The wisdom of the VRA is that it did not simply presume good faith on the part of officials in the face of policies that might negatively affect the participation of minority voters. Nor did it automatically invest purportedly race neutral measures with legal sanction or feign agnosticism about the possible reasons that minority participation might be undermined.

As any close reading of the history of voting discrimination in this country reveals, efforts to circumvent the 15th amendment have been formally “race neutral’ since the earliest efforts to deploy grandfather clauses, poll taxes and constitutional interpretation requirements. Thus, Congress recognized that no list of prohibited practices would be expansive enough to guarantee the elusive right of political participation, and that new modes of discrimination are forged every day.

For this court, however, mere progress signifies the end of the problem, and the beginning of reverse discrimination and stigma. In this scenario, the serious under-representation of people of color across the social plane does not mean that a state, employer or any other entity still has work to do. If anything, it means that the Court should remain on guard to guard against continuing efforts to transform the social terrain lest it result in the unfair burdening of those who are racially empowered.

The Court’s vigilance in returning the reigns of power to the racially empowered is all the more disconcerting given its own reluctance to impose robust responsibilities on institutions to eliminate all vestiges of discrimination. In school desegregation cases, for example, School boards can be released from any responsibility to continue efforts to maintain integrated schools not on the basis of achieving a full and complete dismantling of all vestiges of discrimination, but instead on a far less robust standard that requires only a showing that the conditions have been redressed “to the extent practicable.”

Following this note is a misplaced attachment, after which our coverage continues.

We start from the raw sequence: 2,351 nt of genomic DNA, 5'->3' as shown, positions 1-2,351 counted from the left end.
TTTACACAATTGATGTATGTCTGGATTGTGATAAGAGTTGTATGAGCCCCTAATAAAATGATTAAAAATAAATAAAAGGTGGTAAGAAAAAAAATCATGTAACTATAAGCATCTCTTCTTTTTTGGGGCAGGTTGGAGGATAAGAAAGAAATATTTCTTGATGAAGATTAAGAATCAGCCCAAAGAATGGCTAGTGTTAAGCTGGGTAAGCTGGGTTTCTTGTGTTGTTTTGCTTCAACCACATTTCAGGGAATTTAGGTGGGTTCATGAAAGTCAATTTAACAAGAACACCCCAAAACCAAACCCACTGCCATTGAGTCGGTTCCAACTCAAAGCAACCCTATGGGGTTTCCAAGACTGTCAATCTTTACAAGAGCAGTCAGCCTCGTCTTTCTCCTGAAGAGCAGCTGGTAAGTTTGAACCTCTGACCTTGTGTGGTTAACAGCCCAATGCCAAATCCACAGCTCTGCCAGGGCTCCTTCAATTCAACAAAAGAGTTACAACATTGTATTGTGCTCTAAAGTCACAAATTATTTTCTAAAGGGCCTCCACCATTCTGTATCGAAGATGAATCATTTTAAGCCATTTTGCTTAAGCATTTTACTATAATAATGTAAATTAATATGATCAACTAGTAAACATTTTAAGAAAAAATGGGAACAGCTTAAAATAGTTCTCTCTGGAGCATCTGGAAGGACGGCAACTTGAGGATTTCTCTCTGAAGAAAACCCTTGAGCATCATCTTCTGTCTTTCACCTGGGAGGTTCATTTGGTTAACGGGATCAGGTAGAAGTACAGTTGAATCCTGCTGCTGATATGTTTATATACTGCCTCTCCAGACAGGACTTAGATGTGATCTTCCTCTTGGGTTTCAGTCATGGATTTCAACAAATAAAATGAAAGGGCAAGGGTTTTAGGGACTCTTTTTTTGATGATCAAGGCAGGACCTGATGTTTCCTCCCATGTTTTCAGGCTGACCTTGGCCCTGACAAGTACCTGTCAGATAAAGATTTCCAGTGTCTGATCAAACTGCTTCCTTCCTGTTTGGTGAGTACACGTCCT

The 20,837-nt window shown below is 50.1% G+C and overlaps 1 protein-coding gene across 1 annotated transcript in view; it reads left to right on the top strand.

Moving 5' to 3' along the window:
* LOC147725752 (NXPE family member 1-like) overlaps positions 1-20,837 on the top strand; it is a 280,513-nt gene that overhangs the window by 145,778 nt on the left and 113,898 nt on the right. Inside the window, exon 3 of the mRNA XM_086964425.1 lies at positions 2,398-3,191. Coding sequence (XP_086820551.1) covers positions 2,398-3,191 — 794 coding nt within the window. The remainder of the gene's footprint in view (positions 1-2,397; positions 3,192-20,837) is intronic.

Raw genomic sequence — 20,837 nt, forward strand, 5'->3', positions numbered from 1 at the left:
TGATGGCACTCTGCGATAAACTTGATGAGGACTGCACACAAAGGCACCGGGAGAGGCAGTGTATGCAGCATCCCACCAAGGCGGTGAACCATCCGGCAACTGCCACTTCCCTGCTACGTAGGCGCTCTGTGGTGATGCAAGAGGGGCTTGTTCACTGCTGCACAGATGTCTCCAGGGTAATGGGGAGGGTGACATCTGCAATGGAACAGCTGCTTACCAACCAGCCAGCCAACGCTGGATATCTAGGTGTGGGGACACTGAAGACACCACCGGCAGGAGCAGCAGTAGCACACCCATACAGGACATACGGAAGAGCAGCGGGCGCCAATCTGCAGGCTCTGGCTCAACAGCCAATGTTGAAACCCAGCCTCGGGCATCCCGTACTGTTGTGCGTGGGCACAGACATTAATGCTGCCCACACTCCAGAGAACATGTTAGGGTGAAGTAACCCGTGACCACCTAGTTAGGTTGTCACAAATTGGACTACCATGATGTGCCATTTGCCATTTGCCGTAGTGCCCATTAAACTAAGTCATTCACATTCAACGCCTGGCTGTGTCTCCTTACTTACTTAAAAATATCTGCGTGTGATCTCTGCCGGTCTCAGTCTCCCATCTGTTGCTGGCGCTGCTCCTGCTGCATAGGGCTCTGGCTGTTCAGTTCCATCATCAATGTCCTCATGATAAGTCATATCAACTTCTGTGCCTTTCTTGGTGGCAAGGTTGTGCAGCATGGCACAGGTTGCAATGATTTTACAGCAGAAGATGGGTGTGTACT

The Roberts decision, unfortunately, imports this logic to the Voting Rights Act, and thus the signal achievement of the Civil Rights Movement is confined to the dustbin of history. The fact that hours after Shelby was handed down, practices that were deemed to be discriminatory under Section 5 were immediately renewed reveals that the Court has taken a side in a historical struggle that is anything but race neutral. That is a sweet victory to those who can now do what they want to minority voters, and a bitter game changer to all who believed the democracy might finally yield its long awaited promise.

Kimberlé Crenshaw is a Professor of Law at UCLA and Columbia Law School. She is a leading authority in the area of Civil Rights, Black feminist legal theory, and race, racism and the law.  Her articles have appeared in the Harvard Law Review, National Black Law Journal, Stanford Law Review and Southern California Law Review. She is the founding coordinator of the Critical Race Theory Workshop, and the co-editor of the volume, Critical Race Theory: Key Documents That Shaped the Movement. Crenshaw has been executive director of the African American Policy Forum, a legal think tank since she co-founded it in 1996.